Prior to Judge Ricardo Cordova coming out, the bailiff Officer Lackey informed the public regarding “special rules” Judge Cordova had imposed.  No outbursts or sound effects regarding testimony or you would be asked to leave and wouldn’t be allowed to return for the duration of the trial hearings.  Also the courtroom would be dismissed in shifts, first one side then the other.  We were told this was to avoid confrontations between the sides.  Fortunately nothing even remotely like that occurred during the day.

When Judge Cordova joined us he reiterated the bailiff’s statements and included that he understood this could be very emotional  at times and a display of emotion would be understood.

Stanislaus County Sheriff’s Deputy Vince Hooper took the stand.  He was the first of the Sheriff’s Officers (SO) to arrive on the scene.  He was greeted by three Modesto Police Officers who had attempted CPR on Rita Elias and had then secured the scene to preserve the evidence.

S.O. Detective Jon McQueary told the courtroom about autopsy results, bruising on Rita’s scalp being consistent with hair being pulled, abrasions on Rita’s face and mouth being consistent with blunt force trauma consistent with that of a fist.

He also related the autopsy findings about the three gunshot wounds Rita suffered.  The first one went directly to the body. The second entered above her elbow and exited on the inside of her arm, entered her chest, went through her lung and lodged in her heart.

The third bullet entered her back.

All three wounds were considered sub-lethal by the pathologist Dr. Carpenter. His report indicated she would have died within minutes.

The defense attorney suggested Rita’s arm was raised and suggested Rita was pointing  a gun.  But when D.A. Dave Harris crossed, he pointed out Rita would have to have been contorting her body almost 120 degrees (visualize pointing your right arm straight out to your side then pointing it about two feet behind you. Difficult to believe when you consider testimony later suggested Rita came around the right side of Abbey’s parked Scion and Abbey was to her left.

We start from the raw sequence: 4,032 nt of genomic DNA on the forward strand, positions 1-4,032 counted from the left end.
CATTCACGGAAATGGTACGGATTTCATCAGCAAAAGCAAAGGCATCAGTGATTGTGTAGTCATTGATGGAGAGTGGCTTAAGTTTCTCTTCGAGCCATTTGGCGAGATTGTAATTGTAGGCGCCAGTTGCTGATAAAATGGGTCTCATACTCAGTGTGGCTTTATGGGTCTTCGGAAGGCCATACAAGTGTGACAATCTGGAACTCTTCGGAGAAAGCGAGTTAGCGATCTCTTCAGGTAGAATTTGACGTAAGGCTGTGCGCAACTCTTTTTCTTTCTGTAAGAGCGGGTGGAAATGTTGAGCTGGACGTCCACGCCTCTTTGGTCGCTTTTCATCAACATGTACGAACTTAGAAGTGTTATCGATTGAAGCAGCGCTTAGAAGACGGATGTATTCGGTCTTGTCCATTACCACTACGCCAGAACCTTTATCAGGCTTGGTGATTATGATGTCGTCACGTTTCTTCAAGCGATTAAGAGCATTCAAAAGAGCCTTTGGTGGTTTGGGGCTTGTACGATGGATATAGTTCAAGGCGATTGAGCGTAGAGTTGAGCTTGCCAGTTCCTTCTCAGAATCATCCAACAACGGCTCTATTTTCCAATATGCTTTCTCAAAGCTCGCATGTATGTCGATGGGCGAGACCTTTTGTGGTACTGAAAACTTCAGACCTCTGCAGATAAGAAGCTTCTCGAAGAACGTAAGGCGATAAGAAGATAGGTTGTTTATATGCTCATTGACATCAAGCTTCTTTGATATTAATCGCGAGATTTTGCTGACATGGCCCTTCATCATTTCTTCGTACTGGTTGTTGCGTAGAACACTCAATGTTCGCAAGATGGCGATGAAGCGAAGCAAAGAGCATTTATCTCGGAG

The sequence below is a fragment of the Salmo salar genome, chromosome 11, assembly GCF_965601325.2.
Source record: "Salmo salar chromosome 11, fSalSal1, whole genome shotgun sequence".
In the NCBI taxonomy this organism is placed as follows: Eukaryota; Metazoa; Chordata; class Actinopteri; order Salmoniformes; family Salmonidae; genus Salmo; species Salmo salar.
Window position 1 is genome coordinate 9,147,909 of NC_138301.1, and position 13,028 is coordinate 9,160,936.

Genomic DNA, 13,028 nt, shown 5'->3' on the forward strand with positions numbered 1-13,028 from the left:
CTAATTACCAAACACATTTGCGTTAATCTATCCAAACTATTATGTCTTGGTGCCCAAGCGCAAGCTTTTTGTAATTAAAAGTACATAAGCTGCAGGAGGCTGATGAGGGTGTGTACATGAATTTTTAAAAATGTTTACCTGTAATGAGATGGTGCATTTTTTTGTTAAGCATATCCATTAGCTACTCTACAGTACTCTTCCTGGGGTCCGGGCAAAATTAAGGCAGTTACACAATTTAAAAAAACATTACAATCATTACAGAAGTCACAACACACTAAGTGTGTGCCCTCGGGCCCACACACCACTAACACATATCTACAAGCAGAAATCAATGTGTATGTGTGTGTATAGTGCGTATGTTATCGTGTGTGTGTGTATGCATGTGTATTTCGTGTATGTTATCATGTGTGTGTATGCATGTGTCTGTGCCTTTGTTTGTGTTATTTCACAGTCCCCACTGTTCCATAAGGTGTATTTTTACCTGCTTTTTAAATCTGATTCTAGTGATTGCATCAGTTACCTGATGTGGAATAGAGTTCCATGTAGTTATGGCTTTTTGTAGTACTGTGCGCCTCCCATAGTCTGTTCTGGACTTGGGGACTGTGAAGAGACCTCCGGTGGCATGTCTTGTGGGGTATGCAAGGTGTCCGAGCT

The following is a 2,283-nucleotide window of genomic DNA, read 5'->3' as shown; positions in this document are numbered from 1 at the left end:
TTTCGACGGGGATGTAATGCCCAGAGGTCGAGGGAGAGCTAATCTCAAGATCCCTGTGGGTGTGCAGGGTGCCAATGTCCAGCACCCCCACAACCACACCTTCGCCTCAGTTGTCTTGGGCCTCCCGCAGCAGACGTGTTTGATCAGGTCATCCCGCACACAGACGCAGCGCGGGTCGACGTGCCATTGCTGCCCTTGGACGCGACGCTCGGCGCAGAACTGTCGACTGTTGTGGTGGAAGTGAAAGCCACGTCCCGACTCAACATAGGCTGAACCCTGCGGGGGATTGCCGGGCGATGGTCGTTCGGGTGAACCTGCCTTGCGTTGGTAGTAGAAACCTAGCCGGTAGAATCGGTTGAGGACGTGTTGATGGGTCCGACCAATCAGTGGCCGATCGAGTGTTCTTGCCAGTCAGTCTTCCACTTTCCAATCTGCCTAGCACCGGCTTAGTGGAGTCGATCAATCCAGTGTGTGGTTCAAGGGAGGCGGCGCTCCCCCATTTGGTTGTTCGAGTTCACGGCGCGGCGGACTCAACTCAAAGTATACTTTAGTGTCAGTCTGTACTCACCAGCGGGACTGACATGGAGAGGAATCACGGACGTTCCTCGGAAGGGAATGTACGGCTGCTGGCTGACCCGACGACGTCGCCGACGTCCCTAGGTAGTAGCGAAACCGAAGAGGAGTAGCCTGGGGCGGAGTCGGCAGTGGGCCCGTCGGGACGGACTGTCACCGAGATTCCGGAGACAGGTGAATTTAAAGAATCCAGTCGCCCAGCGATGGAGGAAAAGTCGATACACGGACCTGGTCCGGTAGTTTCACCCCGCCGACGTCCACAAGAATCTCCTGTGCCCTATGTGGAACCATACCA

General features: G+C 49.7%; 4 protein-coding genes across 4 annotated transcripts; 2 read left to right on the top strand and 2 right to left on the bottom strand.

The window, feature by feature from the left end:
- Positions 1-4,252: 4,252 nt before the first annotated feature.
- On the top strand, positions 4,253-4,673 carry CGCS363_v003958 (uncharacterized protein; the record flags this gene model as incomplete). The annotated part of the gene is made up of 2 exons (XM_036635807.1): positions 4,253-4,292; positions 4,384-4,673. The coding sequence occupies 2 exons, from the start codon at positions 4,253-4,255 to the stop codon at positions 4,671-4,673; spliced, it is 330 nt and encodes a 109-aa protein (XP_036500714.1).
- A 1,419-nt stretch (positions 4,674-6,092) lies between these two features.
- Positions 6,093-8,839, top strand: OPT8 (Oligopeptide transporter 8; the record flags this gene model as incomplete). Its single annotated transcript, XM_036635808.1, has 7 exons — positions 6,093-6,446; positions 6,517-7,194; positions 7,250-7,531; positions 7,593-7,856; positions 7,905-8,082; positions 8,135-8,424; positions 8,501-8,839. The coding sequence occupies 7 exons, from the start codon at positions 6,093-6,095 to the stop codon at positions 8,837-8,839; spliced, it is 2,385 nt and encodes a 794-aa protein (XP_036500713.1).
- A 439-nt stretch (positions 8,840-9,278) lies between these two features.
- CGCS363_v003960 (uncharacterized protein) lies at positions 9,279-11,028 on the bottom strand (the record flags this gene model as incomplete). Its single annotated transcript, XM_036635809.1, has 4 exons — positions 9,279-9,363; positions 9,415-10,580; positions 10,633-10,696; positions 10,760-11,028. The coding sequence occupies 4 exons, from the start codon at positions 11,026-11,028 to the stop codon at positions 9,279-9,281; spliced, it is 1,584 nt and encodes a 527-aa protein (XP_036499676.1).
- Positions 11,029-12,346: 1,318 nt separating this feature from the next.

Det. McQueary also testified that six casings from a .40 caliber glock semi-automatic were found at the scene. So far no one has accounted for the three missing slugs.

S.O. Detective Francisco Soria, lead investigator in the case told us about the interviews with Kari Abbey’s uilding manager/handyman, who lived in one of Abbey’s houses. Det. Sorano related how Mr Flores alleged he arrived at 1708 Donald just before Kari and James Abbey after a phone call to the Abbeys to collect rent money from the tenants who were $600.00 behind. They found Abbey in front of 1701B talking on a cell phone that was never recovered.

Abbey confronted Rita and told her she had to leave,  Rita then set a backpack and a purse outside and then accompanied the Abbeys and Flores inside where James Abbey commented “at least they didn’t wreck the place.”

Abbey and Elias began to argue when Abbey threw Elias’ backpack and purse into the street.  Elias reclaimed her property and soon the two women began to fight.  It wasFlores statement that fists were flying when Elias went down. Abbey managed to jump on top of her and continued to wail on her with her fists.